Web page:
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570 ADDITIONAL PIECES
The country Life. B.Est be the man (and blest he is) whoe'er (Placid far out of the roads of hope and fear) A little field and little garden, feeds :. The field gives all that frugal nature needs; The wealihy garden liberally bestows All she can ask, when she luxurious grows. The specious inconveniences, that wait Upon a life of business and of state, He sees ( nor does the sight disturb his rest) By fools desir'd , by wicked men possest. Thus, thus (and this deserv'd great Virgil's praise). The old Curycian yeoman pass'd his days; Thus his wise life Abdolonymus spent : Th'ambassadors, which the great emperor sent To offer him a crown , with wonder found The rev'rend gardener hoeing of his ground; Unwillingly, and slow, and discontent, From his lov'd cottage to a throne he went; And oft he stopt, in his triumphant way, And oft look'd back, and oft was heard to say, Not without sighs ,--Alas! I there forsake A happier kingdom than I go to take ! Thus Aglaüs (a inan unknown to men, Bat the gods knew, and therefore lov'd him then) Thus liv'd obscurely then without a name, Aglais, now consign'd t'eternal fame. For Gyges, the rich king, wicked and great, Presum'd at wise Apollo's Delphic seat Presum'd to ask: Oh thon, the whole world's eye, See'st thou a man that happier is than I ? The god, who scorns to flatter man, reply'd, Aglaüs happier is. ButGyges cryd, In a proud rage, Who can that Åglaüs be? We have heard, as yet, of no such king as he.
And true it was , through the whole earth around
So, gracious God! (if it may lawful be,
this earnest to me lend,
Now early shepherds o'er the meadow pass,
When Damon softly trod the shaven lawn,
throng Raise their wild music, thus contrives a song..
Here wafted o'er by mild Etesian air, Thou, country, goddess, beauteous Health! repair; Here let
my breast thro' quir'ring trees inhale Thy rosy blessings with the morning gale. What are the fields, or flow'rs, or all I see? Ah! tasteless all, if not enjoy'd with thee.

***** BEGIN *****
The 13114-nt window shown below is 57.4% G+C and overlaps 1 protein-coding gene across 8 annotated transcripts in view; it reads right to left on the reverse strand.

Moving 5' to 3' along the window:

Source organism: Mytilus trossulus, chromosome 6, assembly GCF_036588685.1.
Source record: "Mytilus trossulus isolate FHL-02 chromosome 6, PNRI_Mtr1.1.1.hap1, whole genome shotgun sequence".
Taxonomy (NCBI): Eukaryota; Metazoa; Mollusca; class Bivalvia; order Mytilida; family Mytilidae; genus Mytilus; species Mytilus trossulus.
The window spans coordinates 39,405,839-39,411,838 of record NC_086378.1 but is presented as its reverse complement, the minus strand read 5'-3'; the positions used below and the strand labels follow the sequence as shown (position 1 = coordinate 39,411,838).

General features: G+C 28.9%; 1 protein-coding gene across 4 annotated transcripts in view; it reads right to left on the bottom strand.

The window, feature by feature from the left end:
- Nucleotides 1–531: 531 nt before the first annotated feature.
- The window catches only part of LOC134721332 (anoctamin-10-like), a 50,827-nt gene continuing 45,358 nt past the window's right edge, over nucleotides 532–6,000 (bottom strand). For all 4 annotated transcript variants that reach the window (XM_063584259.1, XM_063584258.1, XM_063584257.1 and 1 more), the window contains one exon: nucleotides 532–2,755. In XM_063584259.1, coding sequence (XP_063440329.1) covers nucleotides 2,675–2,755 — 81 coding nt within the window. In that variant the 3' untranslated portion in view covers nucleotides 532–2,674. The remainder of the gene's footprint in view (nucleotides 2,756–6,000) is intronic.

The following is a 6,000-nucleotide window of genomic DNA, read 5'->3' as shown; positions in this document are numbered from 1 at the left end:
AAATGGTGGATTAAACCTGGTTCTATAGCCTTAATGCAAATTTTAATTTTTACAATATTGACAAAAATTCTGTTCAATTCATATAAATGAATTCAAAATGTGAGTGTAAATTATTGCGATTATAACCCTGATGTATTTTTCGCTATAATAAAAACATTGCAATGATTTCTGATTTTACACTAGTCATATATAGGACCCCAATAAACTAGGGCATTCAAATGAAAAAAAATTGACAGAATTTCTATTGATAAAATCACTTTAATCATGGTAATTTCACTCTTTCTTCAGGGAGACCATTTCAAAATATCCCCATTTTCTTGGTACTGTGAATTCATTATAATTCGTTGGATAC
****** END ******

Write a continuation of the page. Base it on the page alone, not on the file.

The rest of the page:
Joy to my soul! I feel the goddess nigh,
When she from exercise to learned ease
sung the lowly manners of the swains,
remain ,On Pride. Of all the causes which conspire to blind Man's erring judgment, and misguide the mind What the weak head with strongest bias rules, Is Pride, the never-failing vice of fools. Whatever Nature has in worth deny'd , She gives in large recruits of needless pride! For, as in bodies, thus in souls, we find What wants in blood and spirits, swellid with
wind. Pride, where wit fails, steps into our defence, And fills up all the mighty void of sense. If once right Reason drives that cloud away, Truth breaks upon us with resistless day. Trust not yourself; but, your defects to knowy, Make use of ev'ry friend and ev'ry foe. A little learning is a dang'rous thing; Drink deep, or taste not the Pierian spring : There shallow draughts intoxicate the brain! And drinking largely
. sobers us again. Fir'd at first sight with what the Muse imparts, In fearless youth we tempt the heights of arts, While, from the bounded level of our mind, Short views we take , nor see the lengths behind; But, more advanc'd, behold with strange surprise, New distant scenes of endless science rise! So pleas'd at first the tow'ring Alps we try, Mount o'er the vales , and seem to tread the sky; Th’eternal snows appear already past, And the first clouds and mountains seem the last: But, those attain'd, we tremble to survey The growing labours of the lengthen'd way; Th' increasing prospect tires our wand'ring eyes; Hills peep o'er hills, and Alps on Alps arise.